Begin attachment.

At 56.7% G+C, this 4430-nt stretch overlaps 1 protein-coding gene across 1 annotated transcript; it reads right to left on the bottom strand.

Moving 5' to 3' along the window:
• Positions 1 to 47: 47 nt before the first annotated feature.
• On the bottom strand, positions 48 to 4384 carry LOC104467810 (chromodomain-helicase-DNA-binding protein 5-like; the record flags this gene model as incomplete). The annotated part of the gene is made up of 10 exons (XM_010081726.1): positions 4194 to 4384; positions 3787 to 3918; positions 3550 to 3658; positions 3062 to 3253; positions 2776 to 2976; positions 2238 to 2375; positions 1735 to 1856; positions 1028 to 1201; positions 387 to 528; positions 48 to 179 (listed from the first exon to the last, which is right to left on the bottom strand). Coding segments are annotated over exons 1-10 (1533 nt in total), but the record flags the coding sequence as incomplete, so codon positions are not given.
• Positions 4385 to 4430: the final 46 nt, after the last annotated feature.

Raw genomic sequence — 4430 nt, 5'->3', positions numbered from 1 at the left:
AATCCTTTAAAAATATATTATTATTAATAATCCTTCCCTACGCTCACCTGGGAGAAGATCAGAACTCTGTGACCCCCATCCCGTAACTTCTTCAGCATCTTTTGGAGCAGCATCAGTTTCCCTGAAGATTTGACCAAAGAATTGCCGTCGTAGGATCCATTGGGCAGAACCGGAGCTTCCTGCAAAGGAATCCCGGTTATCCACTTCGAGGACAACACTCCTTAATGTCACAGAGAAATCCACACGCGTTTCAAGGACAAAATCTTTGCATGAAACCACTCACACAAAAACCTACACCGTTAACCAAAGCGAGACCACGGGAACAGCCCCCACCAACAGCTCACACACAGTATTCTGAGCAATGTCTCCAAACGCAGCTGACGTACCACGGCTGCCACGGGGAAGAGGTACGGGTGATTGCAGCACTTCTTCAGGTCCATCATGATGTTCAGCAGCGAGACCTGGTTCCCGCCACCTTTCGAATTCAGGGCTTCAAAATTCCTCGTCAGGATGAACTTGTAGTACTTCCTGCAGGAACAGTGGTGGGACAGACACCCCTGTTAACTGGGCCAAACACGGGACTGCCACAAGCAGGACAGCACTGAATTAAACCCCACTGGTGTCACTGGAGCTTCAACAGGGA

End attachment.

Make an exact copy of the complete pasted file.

At 56.7% G+C, this 4430-nt stretch overlaps 1 protein-coding gene across 1 annotated transcript; it reads right to left on the bottom strand.

Moving 5' to 3' along the window:
• Positions 1 to 47: 47 nt before the first annotated feature.
• On the bottom strand, positions 48 to 4384 carry LOC104467810 (chromodomain-helicase-DNA-binding protein 5-like; the record flags this gene model as incomplete). The annotated part of the gene is made up of 10 exons (XM_010081726.1): positions 4194 to 4384; positions 3787 to 3918; positions 3550 to 3658; positions 3062 to 3253; positions 2776 to 2976; positions 2238 to 2375; positions 1735 to 1856; positions 1028 to 1201; positions 387 to 528; positions 48 to 179 (listed from the first exon to the last, which is right to left on the bottom strand). Coding segments are annotated over exons 1-10 (1533 nt in total), but the record flags the coding sequence as incomplete, so codon positions are not given.
• Positions 4385 to 4430: the final 46 nt, after the last annotated feature.

Raw genomic sequence — 4430 nt, 5'->3', positions numbered from 1 at the left:
AATCCTTTAAAAATATATTATTATTAATAATCCTTCCCTACGCTCACCTGGGAGAAGATCAGAACTCTGTGACCCCCATCCCGTAACTTCTTCAGCATCTTTTGGAGCAGCATCAGTTTCCCTGAAGATTTGACCAAAGAATTGCCGTCGTAGGATCCATTGGGCAGAACCGGAGCTTCCTGCAAAGGAATCCCGGTTATCCACTTCGAGGACAACACTCCTTAATGTCACAGAGAAATCCACACGCGTTTCAAGGACAAAATCTTTGCATGAAACCACTCACACAAAAACCTACACCGTTAACCAAAGCGAGACCACGGGAACAGCCCCCACCAACAGCTCACACACAGTATTCTGAGCAATGTCTCCAAACGCAGCTGACGTACCACGGCTGCCACGGGGAAGAGGTACGGGTGATTGCAGCACTTCTTCAGGTCCATCATGATGTTCAGCAGCGAGACCTGGTTCCCGCCACCTTTCGAATTCAGGGCTTCAAAATTCCTCGTCAGGATGAACTTGTAGTACTTCCTGCAGGAACAGTGGTGGGACAGACACCCCTGTTAACTGGGCCAAACACGGGACTGCCACAAGCAGGACAGCACTGAATTAAACCCCACTGGTGTCACTGGAGCTTCAACAGGGA